In mathematics, an alternating series is an infinite series of the form

${\displaystyle \sum _{n=0}^{\infty }(-1)^{n}a_{n}}$
or
${\displaystyle \sum _{n=0}^{\infty }(-1)^{n+1}a_{n}}$
with an > 0 for all n. The signs of the general terms alternate between positive and negative. Like any series, an alternating series converges if and only if the associated sequence of partial sums converges.

Examples

The geometric series 1/2 − 1/4 + 1/8 − 1/16 + ⋯ sums to 1/3.

The alternating harmonic series has a finite sum but the harmonic series does not.

The Mercator series provides an analytic expression of the natural logarithm:

${\displaystyle \sum _{n=1}^{\infty }{\frac {(-1)^{n+1}}{n}}x^{n}\;=\;\ln(1+x).}$

The functions sine and cosine used in trigonometry can be defined as alternating series in calculus even though they are introduced in elementary algebra as the ratio of sides of a right triangle. In fact,

${\displaystyle \sin x=\sum _{n=0}^{\infty }(-1)^{n}{\frac {x^{2n+1}}{(2n+1)!}},}$
and
${\displaystyle \cos x=\sum _{n=0}^{\infty }(-1)^{n}{\frac {x^{2n}}{(2n)!}}.}$
When the alternating factor (–1)n is removed from these series one obtains the hyperbolic functions sinh and cosh used in calculus.

For integer or positive index α the Bessel function of the first kind may be defined with the alternating series

${\displaystyle J_{\alpha }(x)=\sum _{m=0}^{\infty }{\frac {(-1)^{m}}{m!\,\Gamma (m+\alpha +1)}}{\left({\frac {x}{2}}\right)}^{2m+\alpha }}$
where Γ(z) is the gamma function.

If s is a complex number, the Dirichlet eta function is formed as an alternating series

${\displaystyle \eta (s)=\sum _{n=1}^{\infty }{(-1)^{n-1} \over n^{s}}={\frac {1}{1^{s}}}-{\frac {1}{2^{s}}}+{\frac {1}{3^{s}}}-{\frac {1}{4^{s}}}+\cdots }$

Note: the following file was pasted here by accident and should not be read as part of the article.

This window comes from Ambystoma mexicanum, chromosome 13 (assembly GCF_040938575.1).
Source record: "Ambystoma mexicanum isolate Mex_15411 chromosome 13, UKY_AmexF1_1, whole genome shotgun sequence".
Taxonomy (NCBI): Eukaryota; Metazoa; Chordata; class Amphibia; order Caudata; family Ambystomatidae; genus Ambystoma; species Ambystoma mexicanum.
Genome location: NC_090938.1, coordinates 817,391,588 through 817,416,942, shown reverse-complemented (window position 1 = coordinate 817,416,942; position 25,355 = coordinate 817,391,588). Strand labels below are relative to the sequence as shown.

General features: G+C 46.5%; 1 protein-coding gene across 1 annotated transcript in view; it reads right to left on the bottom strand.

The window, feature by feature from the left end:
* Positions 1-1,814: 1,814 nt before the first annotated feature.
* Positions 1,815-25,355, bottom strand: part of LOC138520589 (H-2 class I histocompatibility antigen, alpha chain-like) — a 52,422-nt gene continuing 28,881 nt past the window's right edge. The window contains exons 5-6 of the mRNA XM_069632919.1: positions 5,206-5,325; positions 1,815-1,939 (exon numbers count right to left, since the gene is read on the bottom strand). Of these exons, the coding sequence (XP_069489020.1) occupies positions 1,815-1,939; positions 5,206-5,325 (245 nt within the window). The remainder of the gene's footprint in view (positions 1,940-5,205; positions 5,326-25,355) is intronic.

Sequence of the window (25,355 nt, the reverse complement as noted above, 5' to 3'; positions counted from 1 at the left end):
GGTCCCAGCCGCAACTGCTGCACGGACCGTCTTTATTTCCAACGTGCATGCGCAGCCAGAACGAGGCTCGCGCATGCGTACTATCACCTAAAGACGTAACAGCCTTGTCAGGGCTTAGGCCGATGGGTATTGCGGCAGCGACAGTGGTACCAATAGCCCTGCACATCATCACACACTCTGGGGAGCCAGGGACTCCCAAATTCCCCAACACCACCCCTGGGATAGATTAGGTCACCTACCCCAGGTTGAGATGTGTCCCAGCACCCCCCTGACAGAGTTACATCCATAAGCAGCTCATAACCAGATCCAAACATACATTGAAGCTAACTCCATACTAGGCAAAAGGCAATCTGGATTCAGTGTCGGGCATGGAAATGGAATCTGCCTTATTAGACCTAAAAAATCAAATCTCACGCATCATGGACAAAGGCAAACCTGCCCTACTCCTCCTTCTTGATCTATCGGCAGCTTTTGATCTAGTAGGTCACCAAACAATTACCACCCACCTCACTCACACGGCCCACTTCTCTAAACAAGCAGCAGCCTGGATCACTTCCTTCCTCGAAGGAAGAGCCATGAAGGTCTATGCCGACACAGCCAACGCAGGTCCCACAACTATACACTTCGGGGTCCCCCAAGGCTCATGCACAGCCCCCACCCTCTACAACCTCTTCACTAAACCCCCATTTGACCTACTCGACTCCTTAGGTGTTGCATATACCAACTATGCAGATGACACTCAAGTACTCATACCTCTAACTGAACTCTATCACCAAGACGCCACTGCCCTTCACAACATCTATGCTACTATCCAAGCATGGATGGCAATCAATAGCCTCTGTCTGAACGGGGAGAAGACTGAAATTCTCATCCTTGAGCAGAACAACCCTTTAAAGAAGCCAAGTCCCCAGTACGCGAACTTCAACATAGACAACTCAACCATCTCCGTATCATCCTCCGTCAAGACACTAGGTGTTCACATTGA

that is used in analytic number theory.

Alternating series test

The theorem known as "Leibniz Test" or the alternating series test tells us that an alternating series will converge if the terms an converge to 0 monotonically.

Proof: Suppose the sequence ${\displaystyle a_{n}}$ converges to zero and is monotone decreasing. If ${\displaystyle m}$ is odd and ${\displaystyle m, we obtain the estimate ${\displaystyle S_{n}-S_{m}\leq a_{m}}$ via the following calculation:

{\displaystyle {\begin{aligned}S_{n}-S_{m}&=\sum _{k=0}^{n}(-1)^{k}\,a_{k}\,-\,\sum _{k=0}^{m}\,(-1)^{k}\,a_{k}\ =\sum _{k=m+1}^{n}\,(-1)^{k}\,a_{k}\\&=a_{m+1}-a_{m+2}+a_{m+3}-a_{m+4}+\cdots +a_{n}\\&=a_{m+1}-(a_{m+2}-a_{m+3})-(a_{m+4}-a_{m+5})-\cdots -a_{n}\leq a_{m+1}\leq a_{m}.\end{aligned}}}

Since ${\displaystyle a_{n}}$ is monotonically decreasing, the terms ${\displaystyle -(a_{m}-a_{m+1})}$ are negative. Thus, we have the final inequality: ${\displaystyle S_{n}-S_{m}\leq a_{m}}$. Similarly, it can be shown that ${\displaystyle -a_{m}\leq S_{n}-S_{m}}$. Since ${\displaystyle a_{m}}$ converges to ${\displaystyle 0}$, our partial sums ${\displaystyle S_{m}}$ form a Cauchy sequence (i.e., the series satisfies the Cauchy criterion) and therefore converge. The argument for ${\displaystyle m}$ even is similar.

Approximating sums

The estimate above does not depend on ${\displaystyle n}$. So, if ${\displaystyle a_{n}}$ is approaching 0 monotonically, the estimate provides an error bound for approximating infinite sums by partial sums:

${\displaystyle \left|\sum _{k=0}^{\infty }(-1)^{k}\,a_{k}\,-\,\sum _{k=0}^{m}\,(-1)^{k}\,a_{k}\right|\leq |a_{m+1}|.}$